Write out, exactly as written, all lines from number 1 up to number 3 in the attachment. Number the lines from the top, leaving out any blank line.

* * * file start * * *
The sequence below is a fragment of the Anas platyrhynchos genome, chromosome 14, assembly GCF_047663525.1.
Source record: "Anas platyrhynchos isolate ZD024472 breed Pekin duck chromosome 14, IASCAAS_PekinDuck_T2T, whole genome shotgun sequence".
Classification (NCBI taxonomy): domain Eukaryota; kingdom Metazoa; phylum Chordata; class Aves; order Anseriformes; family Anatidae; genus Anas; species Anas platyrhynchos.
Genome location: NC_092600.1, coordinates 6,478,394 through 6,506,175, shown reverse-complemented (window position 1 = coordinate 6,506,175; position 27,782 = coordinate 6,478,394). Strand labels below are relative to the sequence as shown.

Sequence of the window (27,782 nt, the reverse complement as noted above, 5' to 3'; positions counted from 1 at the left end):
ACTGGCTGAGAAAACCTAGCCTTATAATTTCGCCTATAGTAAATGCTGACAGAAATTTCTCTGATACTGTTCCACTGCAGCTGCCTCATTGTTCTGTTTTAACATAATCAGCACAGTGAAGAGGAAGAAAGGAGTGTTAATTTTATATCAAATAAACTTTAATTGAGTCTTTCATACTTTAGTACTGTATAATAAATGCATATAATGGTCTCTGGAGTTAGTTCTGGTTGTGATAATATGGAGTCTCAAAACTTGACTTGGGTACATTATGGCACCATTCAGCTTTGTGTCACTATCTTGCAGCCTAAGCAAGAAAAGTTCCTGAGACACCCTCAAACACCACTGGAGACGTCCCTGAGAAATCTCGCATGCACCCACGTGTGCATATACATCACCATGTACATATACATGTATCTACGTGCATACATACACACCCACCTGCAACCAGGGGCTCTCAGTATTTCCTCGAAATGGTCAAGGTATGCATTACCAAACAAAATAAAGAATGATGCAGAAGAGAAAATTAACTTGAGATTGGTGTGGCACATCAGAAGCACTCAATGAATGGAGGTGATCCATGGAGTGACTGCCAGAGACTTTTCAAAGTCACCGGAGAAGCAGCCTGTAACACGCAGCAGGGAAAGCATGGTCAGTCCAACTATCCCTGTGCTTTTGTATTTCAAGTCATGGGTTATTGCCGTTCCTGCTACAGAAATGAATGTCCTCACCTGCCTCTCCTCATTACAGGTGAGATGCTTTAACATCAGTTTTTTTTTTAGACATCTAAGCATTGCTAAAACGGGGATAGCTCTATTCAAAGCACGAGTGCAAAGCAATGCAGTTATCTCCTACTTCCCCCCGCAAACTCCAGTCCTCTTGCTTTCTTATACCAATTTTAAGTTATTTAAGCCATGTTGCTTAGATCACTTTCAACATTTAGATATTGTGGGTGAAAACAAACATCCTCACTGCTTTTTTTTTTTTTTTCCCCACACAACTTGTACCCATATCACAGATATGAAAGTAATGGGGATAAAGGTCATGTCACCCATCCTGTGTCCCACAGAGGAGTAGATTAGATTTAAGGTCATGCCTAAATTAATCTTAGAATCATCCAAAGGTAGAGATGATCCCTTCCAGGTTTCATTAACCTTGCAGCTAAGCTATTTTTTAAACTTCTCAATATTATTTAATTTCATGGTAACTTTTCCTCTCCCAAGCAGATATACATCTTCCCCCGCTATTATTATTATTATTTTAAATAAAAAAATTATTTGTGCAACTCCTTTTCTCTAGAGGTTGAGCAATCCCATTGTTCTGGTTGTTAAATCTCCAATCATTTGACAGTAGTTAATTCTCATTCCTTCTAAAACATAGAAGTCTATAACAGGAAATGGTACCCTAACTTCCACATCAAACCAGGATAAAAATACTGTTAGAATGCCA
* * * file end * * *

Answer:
The sequence below is a fragment of the Anas platyrhynchos genome, chromosome 14, assembly GCF_047663525.1.
Source record: "Anas platyrhynchos isolate ZD024472 breed Pekin duck chromosome 14, IASCAAS_PekinDuck_T2T, whole genome shotgun sequence".
Classification (NCBI taxonomy): domain Eukaryota; kingdom Metazoa; phylum Chordata; class Aves; order Anseriformes; family Anatidae; genus Anas; species Anas platyrhynchos.